[PROVISIONAL TRANSLATION FROM PERSIAN]
[Translator’s notes appear in square brackets.]
[Personal information has been redacted.]
[The excerpt below is from the section of the article that pertains to the Baha’i Faith]
[Adapted from website:] Adyannet
[Date:] 11 Mordad 1397 [2 August 2018]
Development of Baha’ism in Africa With British Support
British colonialism turned to supporting the promotion of Baha’ism on the African continent in order to advance its hegemonic goals; so, if people do not associate with Christianity, at least with a tendency towards Baha’ism, they [might] distance themselves from the liberating religion of Islam. Hence, with the start of propaganda activities, after some time, the news of the success of plans for Baha’ism in this continent was announced.
Adyannet – British colonialism supported and promoted the Baha’i sect on the African continent in order to advance its hegemonic goals. Britain’s goal in promoting Baha’ism in Africa was such that, if its people did not associate with Christianity, at least [they would] have a tendency towards Baha’ism, and distance themselves from the liberating religion of Islam. To this end, and to find ways to achieve this goal, the Baha’i Community in the United Kingdom organized a conference.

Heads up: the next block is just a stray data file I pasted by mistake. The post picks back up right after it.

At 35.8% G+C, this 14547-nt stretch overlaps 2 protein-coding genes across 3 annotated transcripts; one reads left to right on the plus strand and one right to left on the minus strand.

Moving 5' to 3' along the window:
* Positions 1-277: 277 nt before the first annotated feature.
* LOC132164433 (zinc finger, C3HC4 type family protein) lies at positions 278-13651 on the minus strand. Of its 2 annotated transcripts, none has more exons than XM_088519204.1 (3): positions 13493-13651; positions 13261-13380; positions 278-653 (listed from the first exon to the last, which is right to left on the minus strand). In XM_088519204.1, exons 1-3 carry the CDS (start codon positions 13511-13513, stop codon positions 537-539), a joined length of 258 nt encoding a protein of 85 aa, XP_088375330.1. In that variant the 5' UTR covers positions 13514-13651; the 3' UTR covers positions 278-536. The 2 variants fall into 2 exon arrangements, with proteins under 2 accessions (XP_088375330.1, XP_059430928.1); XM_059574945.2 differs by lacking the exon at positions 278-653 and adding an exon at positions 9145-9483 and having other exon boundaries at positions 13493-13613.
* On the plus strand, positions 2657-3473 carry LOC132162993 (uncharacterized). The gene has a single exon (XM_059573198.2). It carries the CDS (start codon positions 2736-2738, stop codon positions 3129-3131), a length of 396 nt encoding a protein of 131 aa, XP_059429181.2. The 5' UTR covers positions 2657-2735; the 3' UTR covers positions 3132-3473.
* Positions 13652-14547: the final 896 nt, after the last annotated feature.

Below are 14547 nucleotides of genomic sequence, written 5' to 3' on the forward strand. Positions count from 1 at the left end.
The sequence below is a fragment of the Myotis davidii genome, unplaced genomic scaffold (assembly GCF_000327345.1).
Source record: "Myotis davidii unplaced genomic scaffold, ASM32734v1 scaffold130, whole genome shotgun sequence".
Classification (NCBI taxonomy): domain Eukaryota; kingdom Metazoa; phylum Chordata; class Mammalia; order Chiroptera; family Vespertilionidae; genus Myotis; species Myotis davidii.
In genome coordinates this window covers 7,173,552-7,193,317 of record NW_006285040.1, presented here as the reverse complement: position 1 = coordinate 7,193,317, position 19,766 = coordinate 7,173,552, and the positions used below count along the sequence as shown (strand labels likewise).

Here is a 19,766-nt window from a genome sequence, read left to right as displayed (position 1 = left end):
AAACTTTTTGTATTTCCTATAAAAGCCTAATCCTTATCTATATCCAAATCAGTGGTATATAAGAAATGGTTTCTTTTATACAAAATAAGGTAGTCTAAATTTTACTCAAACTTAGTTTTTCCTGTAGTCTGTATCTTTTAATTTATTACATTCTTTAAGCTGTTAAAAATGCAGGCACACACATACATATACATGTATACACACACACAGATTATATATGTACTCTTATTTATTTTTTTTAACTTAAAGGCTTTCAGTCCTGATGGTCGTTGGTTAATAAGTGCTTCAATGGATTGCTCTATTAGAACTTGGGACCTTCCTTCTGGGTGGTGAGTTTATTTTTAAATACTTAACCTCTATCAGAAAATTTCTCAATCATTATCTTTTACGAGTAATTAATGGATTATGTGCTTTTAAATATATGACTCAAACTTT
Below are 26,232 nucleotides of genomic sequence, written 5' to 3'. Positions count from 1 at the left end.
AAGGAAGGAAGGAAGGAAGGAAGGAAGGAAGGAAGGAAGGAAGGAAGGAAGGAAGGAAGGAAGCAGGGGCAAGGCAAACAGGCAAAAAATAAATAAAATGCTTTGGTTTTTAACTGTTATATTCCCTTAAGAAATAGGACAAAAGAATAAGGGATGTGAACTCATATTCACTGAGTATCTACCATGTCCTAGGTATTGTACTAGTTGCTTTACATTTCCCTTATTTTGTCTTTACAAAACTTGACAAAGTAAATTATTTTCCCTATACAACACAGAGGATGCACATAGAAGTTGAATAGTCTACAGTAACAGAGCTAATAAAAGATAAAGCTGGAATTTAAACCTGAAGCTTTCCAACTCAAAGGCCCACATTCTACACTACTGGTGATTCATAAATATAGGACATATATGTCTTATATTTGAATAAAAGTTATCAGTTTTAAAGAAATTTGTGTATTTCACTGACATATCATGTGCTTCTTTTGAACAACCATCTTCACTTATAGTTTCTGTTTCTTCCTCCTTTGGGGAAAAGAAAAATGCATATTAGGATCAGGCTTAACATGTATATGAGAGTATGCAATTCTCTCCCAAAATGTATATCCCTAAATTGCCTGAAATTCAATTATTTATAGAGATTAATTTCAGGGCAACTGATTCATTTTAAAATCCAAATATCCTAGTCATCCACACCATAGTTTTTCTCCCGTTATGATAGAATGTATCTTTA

In his message to this conference, Shoghi Effendi stated, “The first aim of the Two-Year Plan is to consolidate the foundations of the nineteen assemblies formed by enduring hardships in England, Scotland, and the states of Wales and Northern and Southern Ireland. The second goal of the Plan is to establish major centres in the three territories under the control of the United Kingdom, located in East or West Africa. The third goal is to translate, publish, and disseminate books and works in the native African languages in addition to the three languages used during the First Plan.”¹
Therefore, by encouraging the Baha’is to emigrate to Africa and start propaganda activities, after a while, Akhbar-e Amri [Baha’i News] announced the success of Shoghi Effendi’s plans. The project was implemented in Africa with the support of the United Kingdom, and even in Kampala (the capital of Uganda) it led to the construction of the first Baha’i House of Worship on the continent.
¹Seyyed Mohammad Bagher Najafi, Baha’is, Tehran: Mashar Publishing, 2004, p. 655.